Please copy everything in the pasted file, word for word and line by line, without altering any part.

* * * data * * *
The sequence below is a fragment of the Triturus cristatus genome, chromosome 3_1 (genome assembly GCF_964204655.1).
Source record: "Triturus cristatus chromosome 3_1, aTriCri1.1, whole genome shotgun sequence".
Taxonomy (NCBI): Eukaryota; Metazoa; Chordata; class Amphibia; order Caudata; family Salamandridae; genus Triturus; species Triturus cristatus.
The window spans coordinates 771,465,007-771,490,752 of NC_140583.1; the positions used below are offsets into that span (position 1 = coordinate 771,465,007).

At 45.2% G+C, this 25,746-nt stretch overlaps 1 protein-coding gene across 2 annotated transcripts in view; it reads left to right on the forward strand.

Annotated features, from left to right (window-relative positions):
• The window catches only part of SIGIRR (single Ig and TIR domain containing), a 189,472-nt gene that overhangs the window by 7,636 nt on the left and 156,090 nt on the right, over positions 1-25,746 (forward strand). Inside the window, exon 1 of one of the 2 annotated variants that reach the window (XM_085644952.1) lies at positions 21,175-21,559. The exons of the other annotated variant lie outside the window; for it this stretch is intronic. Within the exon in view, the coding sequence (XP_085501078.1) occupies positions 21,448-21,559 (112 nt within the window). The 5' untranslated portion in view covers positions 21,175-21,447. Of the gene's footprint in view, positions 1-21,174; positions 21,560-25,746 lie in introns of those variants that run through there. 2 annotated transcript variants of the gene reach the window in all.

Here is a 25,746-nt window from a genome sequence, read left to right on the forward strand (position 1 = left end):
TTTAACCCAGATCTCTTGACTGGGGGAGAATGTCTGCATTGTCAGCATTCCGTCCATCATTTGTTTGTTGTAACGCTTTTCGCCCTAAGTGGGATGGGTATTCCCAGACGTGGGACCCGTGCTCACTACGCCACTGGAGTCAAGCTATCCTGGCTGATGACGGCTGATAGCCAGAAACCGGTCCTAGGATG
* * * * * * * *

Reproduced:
The sequence below is a fragment of the Triturus cristatus genome, chromosome 3_1 (genome assembly GCF_964204655.1).
Source record: "Triturus cristatus chromosome 3_1, aTriCri1.1, whole genome shotgun sequence".
Taxonomy (NCBI): Eukaryota; Metazoa; Chordata; class Amphibia; order Caudata; family Salamandridae; genus Triturus; species Triturus cristatus.
The window spans coordinates 771,465,007-771,490,752 of NC_140583.1; the positions used below are offsets into that span (position 1 = coordinate 771,465,007).

At 45.2% G+C, this 25,746-nt stretch overlaps 1 protein-coding gene across 2 annotated transcripts in view; it reads left to right on the forward strand.

Annotated features, from left to right (window-relative positions):
• The window catches only part of SIGIRR (single Ig and TIR domain containing), a 189,472-nt gene that overhangs the window by 7,636 nt on the left and 156,090 nt on the right, over positions 1-25,746 (forward strand). Inside the window, exon 1 of one of the 2 annotated variants that reach the window (XM_085644952.1) lies at positions 21,175-21,559. The exons of the other annotated variant lie outside the window; for it this stretch is intronic. Within the exon in view, the coding sequence (XP_085501078.1) occupies positions 21,448-21,559 (112 nt within the window). The 5' untranslated portion in view covers positions 21,175-21,447. Of the gene's footprint in view, positions 1-21,174; positions 21,560-25,746 lie in introns of those variants that run through there. 2 annotated transcript variants of the gene reach the window in all.

Here is a 25,746-nt window from a genome sequence, read left to right on the forward strand (position 1 = left end):
TTTAACCCAGATCTCTTGACTGGGGGAGAATGTCTGCATTGTCAGCATTCCGTCCATCATTTGTTTGTTGTAACGCTTTTCGCCCTAAGTGGGATGGGTATTCCCAGACGTGGGACCCGTGCTCACTACGCCACTGGAGTCAAGCTATCCTGGCTGATGACGGCTGATAGCCAGAAACCGGTCCTAGGATG